Postdoctoral Fellowship at the University of Hawai‘i at Mānoa

The University of Hawai‘i at Mānoa School of Pacific and Asian Studies/Center for Korean Studies invites applications for a postdoctoral fellowship in Korean studies. This is a full‐time, temporary appointment to begin July 1, 2019, and not to extend beyond June 30, 2020, pending position clearance and availability of funds.

The fellowship is open to scholars from all fields of Korean studies, including literature, history, sociology, political science, and anthropology. The purpose of the fellowship is to enable the continuation of research and publication. The fellow will be required to reside in the Honolulu area during the time at the University of Hawai‘i at Mānoa and is expected to participate actively in the intellectual life of the Center for Korean Studies.

Qualifications

At a minimum, the applicant should hold a Ph.D. by June 1, 2019, and should have not received the degree more than five years prior. Desirable qualifications include the ability to speak, read, and write in English and Korean with a professional working proficiency.

Compensation

The selected fellow will receive a monthly stipend of $3,750.00 for twelve months with no additional benefits.

Application Procedure

Applicants must submit the following to kscore@hawaii.edu with the subject line to read “Postdoc_surname_given name”:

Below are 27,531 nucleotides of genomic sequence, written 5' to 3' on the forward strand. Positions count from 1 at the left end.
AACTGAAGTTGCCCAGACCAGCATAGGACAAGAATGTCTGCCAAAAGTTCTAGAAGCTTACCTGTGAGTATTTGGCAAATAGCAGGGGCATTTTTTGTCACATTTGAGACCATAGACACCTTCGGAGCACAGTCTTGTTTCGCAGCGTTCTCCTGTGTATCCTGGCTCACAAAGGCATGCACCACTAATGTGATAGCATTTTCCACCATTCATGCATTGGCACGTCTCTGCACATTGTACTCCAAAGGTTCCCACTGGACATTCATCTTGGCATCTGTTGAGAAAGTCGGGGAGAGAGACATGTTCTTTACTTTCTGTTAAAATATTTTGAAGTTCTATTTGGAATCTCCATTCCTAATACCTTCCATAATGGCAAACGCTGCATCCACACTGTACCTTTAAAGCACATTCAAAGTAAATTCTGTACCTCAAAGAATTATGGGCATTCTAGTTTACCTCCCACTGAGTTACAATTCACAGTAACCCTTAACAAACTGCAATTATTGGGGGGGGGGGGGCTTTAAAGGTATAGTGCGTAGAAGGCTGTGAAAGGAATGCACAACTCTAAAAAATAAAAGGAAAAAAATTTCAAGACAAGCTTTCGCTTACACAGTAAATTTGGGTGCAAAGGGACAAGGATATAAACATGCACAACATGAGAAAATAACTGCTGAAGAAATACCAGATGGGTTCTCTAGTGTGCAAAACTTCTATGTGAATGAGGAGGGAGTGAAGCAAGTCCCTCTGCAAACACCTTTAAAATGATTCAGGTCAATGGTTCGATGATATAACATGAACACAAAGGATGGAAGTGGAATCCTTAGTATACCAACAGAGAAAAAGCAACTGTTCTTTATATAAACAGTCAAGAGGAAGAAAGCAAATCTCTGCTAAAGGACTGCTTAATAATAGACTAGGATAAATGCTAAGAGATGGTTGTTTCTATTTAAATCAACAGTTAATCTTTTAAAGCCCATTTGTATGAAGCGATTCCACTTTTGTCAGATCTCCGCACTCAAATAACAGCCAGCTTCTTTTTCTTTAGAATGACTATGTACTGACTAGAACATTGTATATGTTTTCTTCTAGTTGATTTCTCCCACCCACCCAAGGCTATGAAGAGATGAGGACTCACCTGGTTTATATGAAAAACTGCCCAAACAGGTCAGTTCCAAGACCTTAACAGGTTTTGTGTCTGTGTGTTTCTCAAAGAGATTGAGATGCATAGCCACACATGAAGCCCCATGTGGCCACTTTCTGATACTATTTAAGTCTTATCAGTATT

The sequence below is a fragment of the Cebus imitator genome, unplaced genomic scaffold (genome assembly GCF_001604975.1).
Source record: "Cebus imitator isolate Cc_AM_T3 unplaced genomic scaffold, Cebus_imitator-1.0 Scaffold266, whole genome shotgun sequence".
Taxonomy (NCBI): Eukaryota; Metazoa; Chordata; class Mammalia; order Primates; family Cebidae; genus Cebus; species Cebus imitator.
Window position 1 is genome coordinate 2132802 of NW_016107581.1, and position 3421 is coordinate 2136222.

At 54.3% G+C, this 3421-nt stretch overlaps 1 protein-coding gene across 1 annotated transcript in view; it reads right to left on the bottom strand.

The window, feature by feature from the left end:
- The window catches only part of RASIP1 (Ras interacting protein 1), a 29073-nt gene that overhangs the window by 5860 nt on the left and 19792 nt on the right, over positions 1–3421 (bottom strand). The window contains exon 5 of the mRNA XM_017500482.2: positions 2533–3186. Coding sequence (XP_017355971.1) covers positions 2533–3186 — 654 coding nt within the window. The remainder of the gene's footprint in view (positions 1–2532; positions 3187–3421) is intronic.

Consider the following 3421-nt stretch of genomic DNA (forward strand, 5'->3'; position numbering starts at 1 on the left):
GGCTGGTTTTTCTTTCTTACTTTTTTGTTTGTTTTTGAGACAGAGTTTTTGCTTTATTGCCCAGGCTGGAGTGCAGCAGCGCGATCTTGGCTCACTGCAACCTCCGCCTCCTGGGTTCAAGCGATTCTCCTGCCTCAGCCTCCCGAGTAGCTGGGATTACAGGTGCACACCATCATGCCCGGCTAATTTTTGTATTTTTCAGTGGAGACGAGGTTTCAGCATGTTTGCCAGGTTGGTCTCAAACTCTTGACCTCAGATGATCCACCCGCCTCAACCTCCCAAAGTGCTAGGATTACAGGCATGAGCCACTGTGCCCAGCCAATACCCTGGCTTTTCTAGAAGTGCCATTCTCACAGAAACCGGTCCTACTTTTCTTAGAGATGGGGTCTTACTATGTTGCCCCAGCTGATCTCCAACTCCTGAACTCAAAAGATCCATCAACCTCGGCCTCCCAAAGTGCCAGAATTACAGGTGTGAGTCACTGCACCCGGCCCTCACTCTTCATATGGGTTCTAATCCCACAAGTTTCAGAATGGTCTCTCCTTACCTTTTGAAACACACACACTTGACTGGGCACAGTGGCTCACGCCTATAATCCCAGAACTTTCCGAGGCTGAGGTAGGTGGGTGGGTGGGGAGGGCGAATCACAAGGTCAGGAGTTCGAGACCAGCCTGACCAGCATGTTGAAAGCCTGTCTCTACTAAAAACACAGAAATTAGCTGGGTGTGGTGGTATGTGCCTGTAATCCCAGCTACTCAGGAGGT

1. Cover letter to the Search Committee indicating interest in the position.
2. Curriculum vitae.
3. Dissertation abstract.
4. Research statement. Please include the research that would be accomplished during the fellowship (not more than two pages, single spaced).
5. Two letters of recommendation. The applicant must request that the letter writers (or the dossier service) email the recommendation letters directly to kscore@hawaii.edu.
6. High‐quality copies or scans of transcripts showing degrees and coursework.

The closing date for applications is January 14, 2019. Late or incomplete applications will not be considered.

This fellowship is funded by a Core University grant from the Academy of Korean Studies through the Ministry of Education of the Republic of Korea and the Korean Studies Promotion Service of the Academy of Korean Studies (AKS‐2015‐OLU‐2250005). The grant is to promote Korean studies internationally in higher learning institutions. The grant advances the mission of the Center for Korean Studies to broaden the University of Hawai‘i’s curriculum with Korea‐focused courses and to expand outreach activities related to Korean studies. Publications developed or published while funded by this grant must acknowledge the Core University Grant of the Academy of Korean Studies.

Inquiries may be directed to the Search Committee chair, Professor Young‐a Park, at kscore@hawaii.edu.

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